941 m. |
Translation: Cairn of the curve
Pronuncation: caarn a kym
The last two munros of the May 2006 hill-walking holiday were A’Bhuidheanach Bheag and Carn na Caim. Conveniently situated close to the A9 we chose these two to easily bag another pair of hills on our way back south. We reached the foot of the hills at the same time as another ten people who – as it soon transpired – participated in a guided walk which formed part of the Aviemore hill-walking Festival 2006. We used the landrover track which leads up the hill in a southeasterly direction. After some bends it heads up fairly steeply until it reaches the site of a disused quarry. The white quartzite found here no doubt was used for covering garden paths and patios. Soon the col between the two munros was gained and we turned north to bag Carn na Caim first. There is a distinct scar in the broad grassy and mossy ridge which allows the hill-waker to find the hill’s summit cairn without any difficulty even in the thickest of fogs. The wind was lively and coming from the north it gave us red noses for refreshment on this otherwise uninspiring tramp. The views to the east over undulating brown hills were dull and we were glad to reach the summit and pause a little. Then we turned on our heels and headed back to the col from where we followed the track in a southerly direction. At A’Bhuidheanach we dropped to another col from which the Allt Coire Chùirn flows west. On the other side we climbed the final 100m and walked up to the cairn of A’Bhuidheanach Bheag. Another, longer pause with considerably better views than from Carn na Caim – especially of the hills in the south and west – followed. Finally we retraced our steps to the col between the two munros, walked down the landrover track by the quarry and arrived back at the starting point of the hike after 4 hours and 30 minutes. An easy last outing of what had been a most strenuous week of walking in Scotland (22 munros). Glad we ticked these two. The only reason for returning to these particular hills that I could think of is watching rabbits and maybe other animals.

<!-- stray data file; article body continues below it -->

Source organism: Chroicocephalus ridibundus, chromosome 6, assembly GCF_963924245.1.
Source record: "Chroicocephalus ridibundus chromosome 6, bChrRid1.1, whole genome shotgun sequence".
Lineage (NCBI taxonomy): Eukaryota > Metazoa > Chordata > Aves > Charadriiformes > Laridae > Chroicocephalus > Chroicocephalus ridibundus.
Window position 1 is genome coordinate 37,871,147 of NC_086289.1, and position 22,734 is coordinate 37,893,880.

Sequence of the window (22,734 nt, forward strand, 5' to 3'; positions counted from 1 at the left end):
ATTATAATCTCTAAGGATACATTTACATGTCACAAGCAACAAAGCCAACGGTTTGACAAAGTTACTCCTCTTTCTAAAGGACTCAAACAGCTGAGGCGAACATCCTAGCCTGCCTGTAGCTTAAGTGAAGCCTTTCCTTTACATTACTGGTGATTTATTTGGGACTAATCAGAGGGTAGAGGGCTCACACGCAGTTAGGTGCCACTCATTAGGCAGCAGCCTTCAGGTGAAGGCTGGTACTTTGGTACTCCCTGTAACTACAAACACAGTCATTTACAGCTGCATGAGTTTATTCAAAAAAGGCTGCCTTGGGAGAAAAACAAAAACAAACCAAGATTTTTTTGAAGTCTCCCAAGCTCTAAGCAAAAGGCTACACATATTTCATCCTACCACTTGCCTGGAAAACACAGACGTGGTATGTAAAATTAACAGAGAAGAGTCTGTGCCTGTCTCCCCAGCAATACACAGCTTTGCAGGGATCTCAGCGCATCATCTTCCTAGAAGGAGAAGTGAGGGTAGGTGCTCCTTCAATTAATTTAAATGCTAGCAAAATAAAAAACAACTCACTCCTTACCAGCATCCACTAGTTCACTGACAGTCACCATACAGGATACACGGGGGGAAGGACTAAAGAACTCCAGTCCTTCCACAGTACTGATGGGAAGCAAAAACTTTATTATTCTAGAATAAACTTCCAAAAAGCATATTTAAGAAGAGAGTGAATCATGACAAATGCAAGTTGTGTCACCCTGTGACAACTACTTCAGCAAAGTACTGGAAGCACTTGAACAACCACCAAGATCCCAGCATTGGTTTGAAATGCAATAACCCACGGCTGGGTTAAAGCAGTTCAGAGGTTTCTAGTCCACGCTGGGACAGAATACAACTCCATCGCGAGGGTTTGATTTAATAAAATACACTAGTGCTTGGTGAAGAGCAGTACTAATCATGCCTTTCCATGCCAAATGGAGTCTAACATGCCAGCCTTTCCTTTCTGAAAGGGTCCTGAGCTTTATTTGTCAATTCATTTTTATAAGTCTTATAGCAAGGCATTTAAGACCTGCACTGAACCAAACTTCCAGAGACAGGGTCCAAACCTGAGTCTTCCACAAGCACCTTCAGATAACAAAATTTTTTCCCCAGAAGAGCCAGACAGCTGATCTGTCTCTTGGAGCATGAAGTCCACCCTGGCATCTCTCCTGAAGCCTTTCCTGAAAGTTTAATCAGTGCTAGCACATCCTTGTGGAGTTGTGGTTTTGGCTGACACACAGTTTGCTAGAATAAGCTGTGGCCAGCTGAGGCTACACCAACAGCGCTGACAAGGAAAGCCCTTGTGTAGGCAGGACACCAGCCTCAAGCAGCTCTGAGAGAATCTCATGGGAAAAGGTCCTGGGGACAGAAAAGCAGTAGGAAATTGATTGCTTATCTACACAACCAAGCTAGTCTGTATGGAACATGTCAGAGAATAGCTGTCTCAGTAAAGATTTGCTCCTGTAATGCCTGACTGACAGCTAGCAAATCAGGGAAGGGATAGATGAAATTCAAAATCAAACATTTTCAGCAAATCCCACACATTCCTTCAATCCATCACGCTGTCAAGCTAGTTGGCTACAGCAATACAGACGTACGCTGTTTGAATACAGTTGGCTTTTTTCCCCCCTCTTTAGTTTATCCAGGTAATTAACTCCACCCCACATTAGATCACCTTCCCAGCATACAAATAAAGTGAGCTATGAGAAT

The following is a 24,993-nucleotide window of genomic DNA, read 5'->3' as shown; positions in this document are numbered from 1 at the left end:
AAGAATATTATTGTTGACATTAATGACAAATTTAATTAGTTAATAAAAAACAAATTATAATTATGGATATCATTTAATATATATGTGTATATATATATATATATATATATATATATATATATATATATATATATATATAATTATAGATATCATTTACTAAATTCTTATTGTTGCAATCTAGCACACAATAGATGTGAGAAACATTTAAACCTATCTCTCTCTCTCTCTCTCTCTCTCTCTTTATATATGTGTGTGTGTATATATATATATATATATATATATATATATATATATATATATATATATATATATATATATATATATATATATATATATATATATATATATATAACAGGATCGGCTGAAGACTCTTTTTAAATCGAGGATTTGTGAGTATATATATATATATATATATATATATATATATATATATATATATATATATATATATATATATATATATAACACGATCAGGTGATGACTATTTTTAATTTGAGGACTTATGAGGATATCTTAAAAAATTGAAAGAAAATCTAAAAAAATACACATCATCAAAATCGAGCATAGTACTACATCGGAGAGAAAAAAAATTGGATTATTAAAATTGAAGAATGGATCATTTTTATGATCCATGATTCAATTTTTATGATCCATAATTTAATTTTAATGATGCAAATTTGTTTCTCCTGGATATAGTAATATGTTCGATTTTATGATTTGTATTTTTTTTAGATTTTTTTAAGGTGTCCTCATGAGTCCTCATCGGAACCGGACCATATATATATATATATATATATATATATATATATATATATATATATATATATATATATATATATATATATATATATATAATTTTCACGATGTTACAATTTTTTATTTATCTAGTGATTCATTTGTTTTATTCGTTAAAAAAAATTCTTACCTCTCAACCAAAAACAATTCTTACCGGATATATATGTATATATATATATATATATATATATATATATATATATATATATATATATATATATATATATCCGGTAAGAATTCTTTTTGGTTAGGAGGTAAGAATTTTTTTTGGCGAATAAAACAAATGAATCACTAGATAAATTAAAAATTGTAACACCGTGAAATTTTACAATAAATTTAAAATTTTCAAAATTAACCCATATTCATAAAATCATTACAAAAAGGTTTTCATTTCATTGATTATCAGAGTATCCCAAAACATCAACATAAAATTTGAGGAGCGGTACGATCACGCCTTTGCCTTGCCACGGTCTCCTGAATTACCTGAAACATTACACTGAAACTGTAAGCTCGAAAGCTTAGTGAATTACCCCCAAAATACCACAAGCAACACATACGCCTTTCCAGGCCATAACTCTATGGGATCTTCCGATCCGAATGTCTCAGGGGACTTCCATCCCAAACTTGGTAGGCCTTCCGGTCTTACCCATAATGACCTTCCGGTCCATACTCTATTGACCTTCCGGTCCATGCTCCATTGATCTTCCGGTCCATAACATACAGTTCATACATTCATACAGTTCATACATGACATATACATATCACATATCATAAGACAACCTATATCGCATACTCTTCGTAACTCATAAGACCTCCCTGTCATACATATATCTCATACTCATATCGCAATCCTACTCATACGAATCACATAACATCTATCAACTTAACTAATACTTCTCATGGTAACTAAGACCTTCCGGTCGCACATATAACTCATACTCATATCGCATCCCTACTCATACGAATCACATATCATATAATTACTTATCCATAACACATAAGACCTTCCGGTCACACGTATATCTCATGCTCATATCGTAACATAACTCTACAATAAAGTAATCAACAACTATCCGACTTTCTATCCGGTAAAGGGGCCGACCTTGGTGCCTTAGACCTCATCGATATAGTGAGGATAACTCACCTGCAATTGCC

Description The hills on the east side of the Pass of Drumochter form a vast level plateau whose western and northern rim overlooking the A9 road is a series of shallow corries with rounded ridges between them. The average height of this plateau is about 850 metres, and the two highest points, Carn na Caim and A'Bhuidheanach Bheag, rise just over 50 metres above this level, but they are otherwise undistinguished hills which are part of the high-level landscape between the passes of Drumochter and Gaick.The most convenient starting point for these hills is ½ kilometre south of the turn off to Dalwhinnie on the A9 road. At that point a rough track goes south-east up one of the rounded ridges onto the plateau at a disused quarry. Follow this track to its end and from there walk just over 2 kilometres north-east across the plateau to Carn na Caim. Return south-west then south across the plateau, keeping to the high ground to reach A'Bhuidheanach Bheag. The quickest descent is north-west to Drumochter Lodge, but to avoid having to walk along the busy A9 road it is better to go back to the quarry and return down the track to the day's starting point.